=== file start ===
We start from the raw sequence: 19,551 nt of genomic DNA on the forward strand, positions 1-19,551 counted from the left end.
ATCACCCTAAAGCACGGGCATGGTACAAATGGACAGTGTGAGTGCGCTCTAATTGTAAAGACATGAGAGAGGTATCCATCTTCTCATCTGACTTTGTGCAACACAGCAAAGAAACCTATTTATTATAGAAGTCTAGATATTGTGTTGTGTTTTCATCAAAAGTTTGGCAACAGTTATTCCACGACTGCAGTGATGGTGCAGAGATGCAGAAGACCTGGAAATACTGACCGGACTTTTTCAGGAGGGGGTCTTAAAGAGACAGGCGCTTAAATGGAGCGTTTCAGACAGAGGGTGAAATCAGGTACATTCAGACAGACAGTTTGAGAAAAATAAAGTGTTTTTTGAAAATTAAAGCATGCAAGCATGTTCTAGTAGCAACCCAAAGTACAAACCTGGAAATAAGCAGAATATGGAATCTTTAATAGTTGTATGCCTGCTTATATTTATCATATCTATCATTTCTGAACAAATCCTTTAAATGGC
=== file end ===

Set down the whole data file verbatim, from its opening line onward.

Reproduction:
We start from the raw sequence: 19,551 nt of genomic DNA on the forward strand, positions 1-19,551 counted from the left end.
ATCACCCTAAAGCACGGGCATGGTACAAATGGACAGTGTGAGTGCGCTCTAATTGTAAAGACATGAGAGAGGTATCCATCTTCTCATCTGACTTTGTGCAACACAGCAAAGAAACCTATTTATTATAGAAGTCTAGATATTGTGTTGTGTTTTCATCAAAAGTTTGGCAACAGTTATTCCACGACTGCAGTGATGGTGCAGAGATGCAGAAGACCTGGAAATACTGACCGGACTTTTTCAGGAGGGGGTCTTAAAGAGACAGGCGCTTAAATGGAGCGTTTCAGACAGAGGGTGAAATCAGGTACATTCAGACAGACAGTTTGAGAAAAATAAAGTGTTTTTTGAAAATTAAAGCATGCAAGCATGTTCTAGTAGCAACCCAAAGTACAAACCTGGAAATAAGCAGAATATGGAATCTTTAATAGTTGTATGCCTGCTTATATTTATCATATCTATCATTTCTGAACAAATCCTTTAAATGGC